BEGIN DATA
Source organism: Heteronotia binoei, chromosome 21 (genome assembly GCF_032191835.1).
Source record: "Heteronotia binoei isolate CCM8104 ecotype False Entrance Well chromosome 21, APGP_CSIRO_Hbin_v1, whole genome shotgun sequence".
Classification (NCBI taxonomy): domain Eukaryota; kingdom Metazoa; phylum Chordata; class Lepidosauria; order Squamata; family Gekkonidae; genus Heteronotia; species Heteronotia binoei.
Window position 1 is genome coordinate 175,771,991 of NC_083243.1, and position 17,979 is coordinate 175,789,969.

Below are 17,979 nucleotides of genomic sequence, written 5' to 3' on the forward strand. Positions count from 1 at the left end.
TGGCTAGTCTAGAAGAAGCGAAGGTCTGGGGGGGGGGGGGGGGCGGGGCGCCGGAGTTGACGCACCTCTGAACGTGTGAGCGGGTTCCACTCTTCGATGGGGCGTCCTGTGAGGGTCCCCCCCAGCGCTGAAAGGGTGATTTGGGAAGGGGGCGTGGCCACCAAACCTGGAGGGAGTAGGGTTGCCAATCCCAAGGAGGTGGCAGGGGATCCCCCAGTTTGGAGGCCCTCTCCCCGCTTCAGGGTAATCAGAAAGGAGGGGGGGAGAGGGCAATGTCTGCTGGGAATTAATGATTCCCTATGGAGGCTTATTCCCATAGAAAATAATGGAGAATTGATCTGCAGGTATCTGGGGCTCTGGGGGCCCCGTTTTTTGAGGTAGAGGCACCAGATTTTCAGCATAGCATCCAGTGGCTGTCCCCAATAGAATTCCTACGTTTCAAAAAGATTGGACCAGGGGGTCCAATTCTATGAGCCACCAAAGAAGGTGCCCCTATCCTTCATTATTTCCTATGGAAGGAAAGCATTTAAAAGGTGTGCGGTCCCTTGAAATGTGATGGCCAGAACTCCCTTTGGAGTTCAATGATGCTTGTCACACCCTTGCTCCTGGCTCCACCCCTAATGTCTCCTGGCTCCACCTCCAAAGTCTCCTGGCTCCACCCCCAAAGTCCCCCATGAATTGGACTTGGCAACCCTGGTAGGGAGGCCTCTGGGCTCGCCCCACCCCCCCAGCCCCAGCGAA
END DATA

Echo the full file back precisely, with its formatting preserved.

Source organism: Heteronotia binoei, chromosome 21 (genome assembly GCF_032191835.1).
Source record: "Heteronotia binoei isolate CCM8104 ecotype False Entrance Well chromosome 21, APGP_CSIRO_Hbin_v1, whole genome shotgun sequence".
Classification (NCBI taxonomy): domain Eukaryota; kingdom Metazoa; phylum Chordata; class Lepidosauria; order Squamata; family Gekkonidae; genus Heteronotia; species Heteronotia binoei.
Window position 1 is genome coordinate 175,771,991 of NC_083243.1, and position 17,979 is coordinate 175,789,969.

Below are 17,979 nucleotides of genomic sequence, written 5' to 3' on the forward strand. Positions count from 1 at the left end.
TGGCTAGTCTAGAAGAAGCGAAGGTCTGGGGGGGGGGGGGGGGCGGGGCGCCGGAGTTGACGCACCTCTGAACGTGTGAGCGGGTTCCACTCTTCGATGGGGCGTCCTGTGAGGGTCCCCCCCAGCGCTGAAAGGGTGATTTGGGAAGGGGGCGTGGCCACCAAACCTGGAGGGAGTAGGGTTGCCAATCCCAAGGAGGTGGCAGGGGATCCCCCAGTTTGGAGGCCCTCTCCCCGCTTCAGGGTAATCAGAAAGGAGGGGGGGAGAGGGCAATGTCTGCTGGGAATTAATGATTCCCTATGGAGGCTTATTCCCATAGAAAATAATGGAGAATTGATCTGCAGGTATCTGGGGCTCTGGGGGCCCCGTTTTTTGAGGTAGAGGCACCAGATTTTCAGCATAGCATCCAGTGGCTGTCCCCAATAGAATTCCTACGTTTCAAAAAGATTGGACCAGGGGGTCCAATTCTATGAGCCACCAAAGAAGGTGCCCCTATCCTTCATTATTTCCTATGGAAGGAAAGCATTTAAAAGGTGTGCGGTCCCTTGAAATGTGATGGCCAGAACTCCCTTTGGAGTTCAATGATGCTTGTCACACCCTTGCTCCTGGCTCCACCCCTAATGTCTCCTGGCTCCACCTCCAAAGTCTCCTGGCTCCACCCCCAAAGTCCCCCATGAATTGGACTTGGCAACCCTGGTAGGGAGGCCTCTGGGCTCGCCCCACCCCCCCAGCCCCAGCGAA